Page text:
SAO PAULO (AP) — Brazilian President Dilma Rousseff has issued a defense of a Brazilian journalist who says she has received rape threats after launching a campaign against rape on her Facebook page.
Rousseff sent a Twitter post Monday saying that journalist "Nana Queiroz deserves all my solidarity and respect." She adds that "No woman deserves to be a victim of violence, whether it be physical or in the form of intimidation."
Queiroz launched her campaign in February after the release of a government survey showed that 65 percent of those questioned said that women who wear revealing clothing deserve to be raped.
The "social perception indicators survey" was conducted between May and June by the government's Applied Economic Research Institute, which questioned 3,810 people. The margin of error was 5 percentage points.
The survey also showed that 58 percent of those questioned felt there would be fewer rapes if women knew "how to behave."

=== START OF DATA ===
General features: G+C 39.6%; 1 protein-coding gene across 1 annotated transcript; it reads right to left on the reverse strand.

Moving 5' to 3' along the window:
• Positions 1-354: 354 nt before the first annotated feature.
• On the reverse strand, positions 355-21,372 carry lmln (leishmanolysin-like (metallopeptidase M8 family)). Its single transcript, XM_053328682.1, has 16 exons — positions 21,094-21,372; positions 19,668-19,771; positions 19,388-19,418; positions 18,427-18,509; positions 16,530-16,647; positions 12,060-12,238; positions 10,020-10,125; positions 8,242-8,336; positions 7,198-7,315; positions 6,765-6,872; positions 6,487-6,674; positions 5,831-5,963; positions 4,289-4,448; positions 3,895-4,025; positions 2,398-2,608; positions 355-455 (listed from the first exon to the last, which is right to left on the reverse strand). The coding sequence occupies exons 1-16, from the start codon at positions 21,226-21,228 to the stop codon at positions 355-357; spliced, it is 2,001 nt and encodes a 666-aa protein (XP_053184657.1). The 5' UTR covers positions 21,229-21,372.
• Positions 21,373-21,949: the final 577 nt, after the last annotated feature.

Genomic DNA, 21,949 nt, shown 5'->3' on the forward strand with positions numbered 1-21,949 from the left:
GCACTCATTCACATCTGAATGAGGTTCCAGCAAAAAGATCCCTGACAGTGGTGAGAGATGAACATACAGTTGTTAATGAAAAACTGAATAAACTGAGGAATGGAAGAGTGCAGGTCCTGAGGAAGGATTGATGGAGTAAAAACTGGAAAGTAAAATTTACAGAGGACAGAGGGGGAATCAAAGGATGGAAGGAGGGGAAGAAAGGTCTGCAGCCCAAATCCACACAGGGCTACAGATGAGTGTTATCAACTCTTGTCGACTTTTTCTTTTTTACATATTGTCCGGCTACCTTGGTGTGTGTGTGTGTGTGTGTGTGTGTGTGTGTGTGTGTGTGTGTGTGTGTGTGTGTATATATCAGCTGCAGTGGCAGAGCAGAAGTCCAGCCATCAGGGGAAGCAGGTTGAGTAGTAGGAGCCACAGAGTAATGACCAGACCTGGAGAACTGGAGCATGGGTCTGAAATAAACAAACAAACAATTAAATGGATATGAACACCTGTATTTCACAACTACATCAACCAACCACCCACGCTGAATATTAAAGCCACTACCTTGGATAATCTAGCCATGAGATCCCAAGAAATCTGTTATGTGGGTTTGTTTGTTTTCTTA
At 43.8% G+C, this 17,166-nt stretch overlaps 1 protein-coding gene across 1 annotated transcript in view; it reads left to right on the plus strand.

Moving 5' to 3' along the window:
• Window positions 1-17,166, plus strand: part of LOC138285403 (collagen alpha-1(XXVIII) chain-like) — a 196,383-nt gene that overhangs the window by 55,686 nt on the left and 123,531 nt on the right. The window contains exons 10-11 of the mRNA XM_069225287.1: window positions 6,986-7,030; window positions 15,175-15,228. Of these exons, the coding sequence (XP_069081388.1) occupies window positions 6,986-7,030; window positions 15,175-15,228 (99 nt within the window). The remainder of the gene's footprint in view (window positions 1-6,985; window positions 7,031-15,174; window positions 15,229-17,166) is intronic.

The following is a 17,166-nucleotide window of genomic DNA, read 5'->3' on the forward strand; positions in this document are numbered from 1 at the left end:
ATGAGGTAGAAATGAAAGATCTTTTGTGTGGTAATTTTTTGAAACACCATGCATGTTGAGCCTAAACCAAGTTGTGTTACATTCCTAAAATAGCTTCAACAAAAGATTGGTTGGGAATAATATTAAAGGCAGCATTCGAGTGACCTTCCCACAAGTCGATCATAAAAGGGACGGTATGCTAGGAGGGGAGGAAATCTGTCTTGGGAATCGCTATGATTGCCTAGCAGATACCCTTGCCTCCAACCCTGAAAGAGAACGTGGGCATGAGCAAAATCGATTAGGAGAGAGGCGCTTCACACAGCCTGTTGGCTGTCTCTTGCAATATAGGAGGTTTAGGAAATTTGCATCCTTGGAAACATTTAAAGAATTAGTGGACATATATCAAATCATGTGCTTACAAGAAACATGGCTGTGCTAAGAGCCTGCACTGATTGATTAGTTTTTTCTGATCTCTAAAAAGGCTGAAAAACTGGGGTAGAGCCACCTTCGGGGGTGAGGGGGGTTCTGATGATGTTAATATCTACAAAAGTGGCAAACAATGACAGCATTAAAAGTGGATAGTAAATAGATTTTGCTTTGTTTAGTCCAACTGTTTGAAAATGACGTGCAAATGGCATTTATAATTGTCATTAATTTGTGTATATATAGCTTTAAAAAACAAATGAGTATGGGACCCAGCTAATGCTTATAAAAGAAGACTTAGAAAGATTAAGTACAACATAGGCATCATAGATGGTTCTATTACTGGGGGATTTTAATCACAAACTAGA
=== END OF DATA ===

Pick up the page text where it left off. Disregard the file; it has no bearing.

Queiroz asked women to post topless photos of themselves on Facebook but covering their breasts and holding signs that read "I don't deserve to be raped." About 20,000 women showed their support for Queiroz's cause by posting photographs of themselves on Facebook.
Queiroz said that she also received several online rape threats.
"If you could see the number of threats I have received and angry messages from women saying I should be raped, you would believe the findings of the survey," Queiroz told the Estado de S. Paulo newspaper. "I am very scared."